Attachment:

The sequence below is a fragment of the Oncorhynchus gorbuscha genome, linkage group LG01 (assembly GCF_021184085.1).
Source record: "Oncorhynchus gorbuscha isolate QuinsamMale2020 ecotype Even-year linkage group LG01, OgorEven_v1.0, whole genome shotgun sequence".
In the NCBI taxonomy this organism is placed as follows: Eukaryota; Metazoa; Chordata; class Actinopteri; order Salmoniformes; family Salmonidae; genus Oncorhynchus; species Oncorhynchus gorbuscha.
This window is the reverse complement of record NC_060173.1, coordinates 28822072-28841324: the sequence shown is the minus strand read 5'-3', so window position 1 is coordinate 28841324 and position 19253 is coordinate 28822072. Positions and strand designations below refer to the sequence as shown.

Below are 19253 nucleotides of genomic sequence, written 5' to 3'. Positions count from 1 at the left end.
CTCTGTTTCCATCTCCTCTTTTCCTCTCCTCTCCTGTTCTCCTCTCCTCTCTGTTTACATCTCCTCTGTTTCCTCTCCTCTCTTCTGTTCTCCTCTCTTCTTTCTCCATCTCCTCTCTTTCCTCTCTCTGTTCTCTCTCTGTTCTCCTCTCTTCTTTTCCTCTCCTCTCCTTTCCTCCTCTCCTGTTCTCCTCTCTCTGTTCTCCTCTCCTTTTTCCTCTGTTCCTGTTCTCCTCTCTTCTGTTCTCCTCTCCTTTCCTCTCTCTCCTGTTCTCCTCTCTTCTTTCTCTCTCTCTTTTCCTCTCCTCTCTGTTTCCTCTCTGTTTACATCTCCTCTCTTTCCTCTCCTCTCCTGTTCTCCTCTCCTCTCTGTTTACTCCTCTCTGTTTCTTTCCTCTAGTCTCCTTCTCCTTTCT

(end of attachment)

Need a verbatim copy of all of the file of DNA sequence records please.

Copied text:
The sequence below is a fragment of the Oncorhynchus gorbuscha genome, linkage group LG01 (assembly GCF_021184085.1).
Source record: "Oncorhynchus gorbuscha isolate QuinsamMale2020 ecotype Even-year linkage group LG01, OgorEven_v1.0, whole genome shotgun sequence".
In the NCBI taxonomy this organism is placed as follows: Eukaryota; Metazoa; Chordata; class Actinopteri; order Salmoniformes; family Salmonidae; genus Oncorhynchus; species Oncorhynchus gorbuscha.
This window is the reverse complement of record NC_060173.1, coordinates 28822072-28841324: the sequence shown is the minus strand read 5'-3', so window position 1 is coordinate 28841324 and position 19253 is coordinate 28822072. Positions and strand designations below refer to the sequence as shown.

Below are 19253 nucleotides of genomic sequence, written 5' to 3'. Positions count from 1 at the left end.
CTCTGTTTCCATCTCCTCTTTTCCTCTCCTCTCCTGTTCTCCTCTCCTCTCTGTTTACATCTCCTCTGTTTCCTCTCCTCTCTTCTGTTCTCCTCTCTTCTTTCTCCATCTCCTCTCTTTCCTCTCTCTGTTCTCTCTCTGTTCTCCTCTCTTCTTTTCCTCTCCTCTCCTTTCCTCCTCTCCTGTTCTCCTCTCTCTGTTCTCCTCTCCTTTTTCCTCTGTTCCTGTTCTCCTCTCTTCTGTTCTCCTCTCCTTTCCTCTCTCTCCTGTTCTCCTCTCTTCTTTCTCTCTCTCTTTTCCTCTCCTCTCTGTTTCCTCTCTGTTTACATCTCCTCTCTTTCCTCTCCTCTCCTGTTCTCCTCTCCTCTCTGTTTACTCCTCTCTGTTTCTTTCCTCTAGTCTCCTTCTCCTTTCT